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Books Books 51 - 59 of 59 on He added, therefore, that Dr. Hill was, notwithstanding, a very curious observer;....  Take our survey New!
" He added, therefore, that Dr. Hill was, notwithstanding, a very curious observer; and if he would have been contented to tell the world no more than he knew, he might have been a very considerable man, and needed not to have recourse to such mean expedients... "
Forget Not Mee and My Garden - Page 69
by Peter Collinson - 2002 - 300 pages
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The Life of Samuel Johnson ...: To which is Added The Journal of a Tour to ...

James Boswell - Hebrides (Scotland) - 1900 - 726 pages
...thought it was time for me to say something that might be more favourable." He added, therefore, that Mr Windham was at this time in Dublin, Secretary to the such mean expedients to raise his reputation. The king then talked of literary journals, mentioned...
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The Life of Samuel Johnson, L.L. D.: Together with a Journal of a ..., Volume 1

James Boswell - Literary Criticism - 1900
...thought it was time for me to say something that might be more favourable." He added, therefore, that Dr. Hill was, notwithstanding, a very curious observer...considerable man, and needed not to have recourse to such mean expedients to raise his reputation. The King then talked of literary journals, mentioned...
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Life of Johnson, Volumes 1-2

James Boswell - Authors, English - 1904
...favourable.' He added, therefore, that Dr. Hill was, notwithstanding, 362 HIS MANNER BEFORE THE KING [1767 he shewed clearly from reason and good sense, the...and, at the same time, inculcated a very useful le such mean expedients to raise his reputation. The King then talked of literary journals, mentioned...
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George III, as Man, Monarch and Statesman

Beckles Willson - Great Britain - 1907 - 622 pages
...that he might not leave an unfavourable impression against an absent man, the doctor added, that " Dr. Hill was, notwithstanding, a very curious observer...considerable man, and needed not to have recourse to such mean expedients to raise his reputation." The King then talked of literary journals, mentioned...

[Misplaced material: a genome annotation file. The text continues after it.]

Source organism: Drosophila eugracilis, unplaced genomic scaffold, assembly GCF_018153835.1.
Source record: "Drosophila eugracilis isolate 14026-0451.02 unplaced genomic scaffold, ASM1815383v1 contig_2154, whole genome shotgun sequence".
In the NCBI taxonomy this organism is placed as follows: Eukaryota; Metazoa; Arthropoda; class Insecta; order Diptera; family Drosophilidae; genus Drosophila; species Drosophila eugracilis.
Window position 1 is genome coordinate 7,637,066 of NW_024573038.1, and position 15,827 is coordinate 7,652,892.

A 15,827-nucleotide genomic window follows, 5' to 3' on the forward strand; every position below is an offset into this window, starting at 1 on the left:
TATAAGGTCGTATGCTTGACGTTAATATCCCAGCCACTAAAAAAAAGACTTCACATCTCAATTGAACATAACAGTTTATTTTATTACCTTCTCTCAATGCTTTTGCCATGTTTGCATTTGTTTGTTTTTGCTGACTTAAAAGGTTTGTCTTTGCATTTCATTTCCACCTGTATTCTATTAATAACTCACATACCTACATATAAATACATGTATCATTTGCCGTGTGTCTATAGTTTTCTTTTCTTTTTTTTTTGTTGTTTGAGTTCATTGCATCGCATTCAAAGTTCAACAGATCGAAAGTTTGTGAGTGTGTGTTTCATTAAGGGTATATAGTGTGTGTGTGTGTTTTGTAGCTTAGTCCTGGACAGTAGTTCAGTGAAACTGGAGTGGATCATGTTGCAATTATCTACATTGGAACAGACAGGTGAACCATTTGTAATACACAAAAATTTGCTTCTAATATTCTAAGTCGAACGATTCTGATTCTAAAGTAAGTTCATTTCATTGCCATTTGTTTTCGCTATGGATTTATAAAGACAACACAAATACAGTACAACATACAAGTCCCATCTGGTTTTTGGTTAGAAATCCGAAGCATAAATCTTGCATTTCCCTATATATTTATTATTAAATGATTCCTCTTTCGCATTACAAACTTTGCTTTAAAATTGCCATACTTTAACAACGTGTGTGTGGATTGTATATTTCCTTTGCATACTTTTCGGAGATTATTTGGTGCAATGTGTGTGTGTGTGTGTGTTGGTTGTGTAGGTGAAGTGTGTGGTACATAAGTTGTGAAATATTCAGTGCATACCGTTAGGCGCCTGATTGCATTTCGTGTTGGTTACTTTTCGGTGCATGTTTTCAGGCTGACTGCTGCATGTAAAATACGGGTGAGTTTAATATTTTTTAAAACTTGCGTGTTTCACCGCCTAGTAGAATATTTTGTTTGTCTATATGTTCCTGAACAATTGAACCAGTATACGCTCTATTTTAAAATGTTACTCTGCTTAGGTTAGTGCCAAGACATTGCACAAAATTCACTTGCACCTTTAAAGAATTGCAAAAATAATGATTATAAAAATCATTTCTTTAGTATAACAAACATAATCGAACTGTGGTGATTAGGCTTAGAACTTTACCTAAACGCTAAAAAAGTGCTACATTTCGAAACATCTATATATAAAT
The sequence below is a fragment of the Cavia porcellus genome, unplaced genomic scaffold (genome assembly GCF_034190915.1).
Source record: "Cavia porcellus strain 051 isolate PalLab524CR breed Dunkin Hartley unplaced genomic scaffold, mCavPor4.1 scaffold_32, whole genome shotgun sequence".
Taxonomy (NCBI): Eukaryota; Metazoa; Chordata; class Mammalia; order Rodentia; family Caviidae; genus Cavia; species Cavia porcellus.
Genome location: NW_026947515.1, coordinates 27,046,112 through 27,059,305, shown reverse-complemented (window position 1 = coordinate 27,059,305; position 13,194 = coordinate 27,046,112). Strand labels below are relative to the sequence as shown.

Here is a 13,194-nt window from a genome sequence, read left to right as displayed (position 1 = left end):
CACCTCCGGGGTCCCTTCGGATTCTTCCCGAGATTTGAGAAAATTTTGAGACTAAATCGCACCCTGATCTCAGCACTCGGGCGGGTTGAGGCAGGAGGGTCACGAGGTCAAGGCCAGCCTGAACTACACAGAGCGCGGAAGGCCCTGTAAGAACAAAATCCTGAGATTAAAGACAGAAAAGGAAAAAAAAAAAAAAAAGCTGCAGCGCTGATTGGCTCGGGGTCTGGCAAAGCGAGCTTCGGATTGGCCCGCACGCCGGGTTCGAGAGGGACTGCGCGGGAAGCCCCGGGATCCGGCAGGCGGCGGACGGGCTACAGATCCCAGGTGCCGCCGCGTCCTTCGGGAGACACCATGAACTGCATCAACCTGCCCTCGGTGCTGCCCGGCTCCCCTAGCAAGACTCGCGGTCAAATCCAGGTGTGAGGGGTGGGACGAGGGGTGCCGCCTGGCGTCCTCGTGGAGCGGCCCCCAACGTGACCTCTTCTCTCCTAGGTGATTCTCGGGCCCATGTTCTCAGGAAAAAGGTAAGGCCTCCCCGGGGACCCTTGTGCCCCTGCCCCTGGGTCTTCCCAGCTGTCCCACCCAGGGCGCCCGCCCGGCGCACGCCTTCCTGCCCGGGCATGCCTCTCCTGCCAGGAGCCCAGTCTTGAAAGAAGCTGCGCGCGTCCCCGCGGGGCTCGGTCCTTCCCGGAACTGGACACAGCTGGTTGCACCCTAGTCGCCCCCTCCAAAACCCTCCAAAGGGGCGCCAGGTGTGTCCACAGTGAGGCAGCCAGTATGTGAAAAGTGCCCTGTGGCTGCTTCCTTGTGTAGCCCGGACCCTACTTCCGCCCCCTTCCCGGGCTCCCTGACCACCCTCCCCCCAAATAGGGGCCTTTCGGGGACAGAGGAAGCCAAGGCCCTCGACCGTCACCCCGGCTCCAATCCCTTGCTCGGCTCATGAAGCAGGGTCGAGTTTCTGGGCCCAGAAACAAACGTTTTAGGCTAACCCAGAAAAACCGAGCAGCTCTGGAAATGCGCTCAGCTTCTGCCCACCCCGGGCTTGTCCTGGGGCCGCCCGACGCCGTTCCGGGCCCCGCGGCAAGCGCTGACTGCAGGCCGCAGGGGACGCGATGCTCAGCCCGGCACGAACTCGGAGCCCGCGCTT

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The life of Samuel Johnson. [Followed by] The journal of a tour to the Hebrides

James Boswell - 1851
...thought it was time for me to say something that might be more favourable." He added, therefore, that Dr. Hill was, notwithstanding, a very curious observer...considerable man, and needed not to have recourse to such mean expedients to raise his reputation. 1 The Reverend Mr. Strahan clearly recollects having...
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makers of british botany

...thought it was time for me to say something that might be more favourable.' He added, therefore, that Dr Hill was, notwithstanding, a very curious observer...considerable man, and needed not to have recourse to such mean expedients to raise his reputation." If Hill's reputation for lying rests on no surer foundation...
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Medical Library and Historical Journal, Volume 5

Medical libraries - 1907
...the presence of the King one of his subjects, attempted to make amends, and added that "Dr. Hill was a very curious observer, and if he would have been...considerable man, and needed not to have recourse to such mean expedients to raise his reputation." All of which goes to show that possibly Hill knew more...
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New Monthly Magazine, Volume 2

Thomas Campbell, Samuel Carter Hall, Edward Bulwer Lytton Baron Lytton, Thomas Hood, Theodore Edward Hook, William Harrison Ainsworth - 1814
...an absent man, the doctor added, that Or. lli'l was notwithstanding a very curious observer; and it' he would have been contented to tell the world no...considerable man, and needed not to have recourse to such mean expedients to raise his reputation.'1 The king then talked of literary journals, mentioned...
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New Monthly Magazine, Volume 2

Thomas Campbell, Samuel Carter Hall, Baron Edward Bulwer Lytton Lytton, Edward Bulwer Lytton Baron Lytton, Theodore Edward Hook, Thomas Hood, William Harrison Ainsworth - 1814
...added, that Or. Hill was notwithstanding a very curious observer; und if he would have been c.mtf ntetl to tell the world no more than he knew, he might have...considerable man, and needed not to have recourse to such mean expedients to raise his reputation." The king then talked of literary journals, mentioned...
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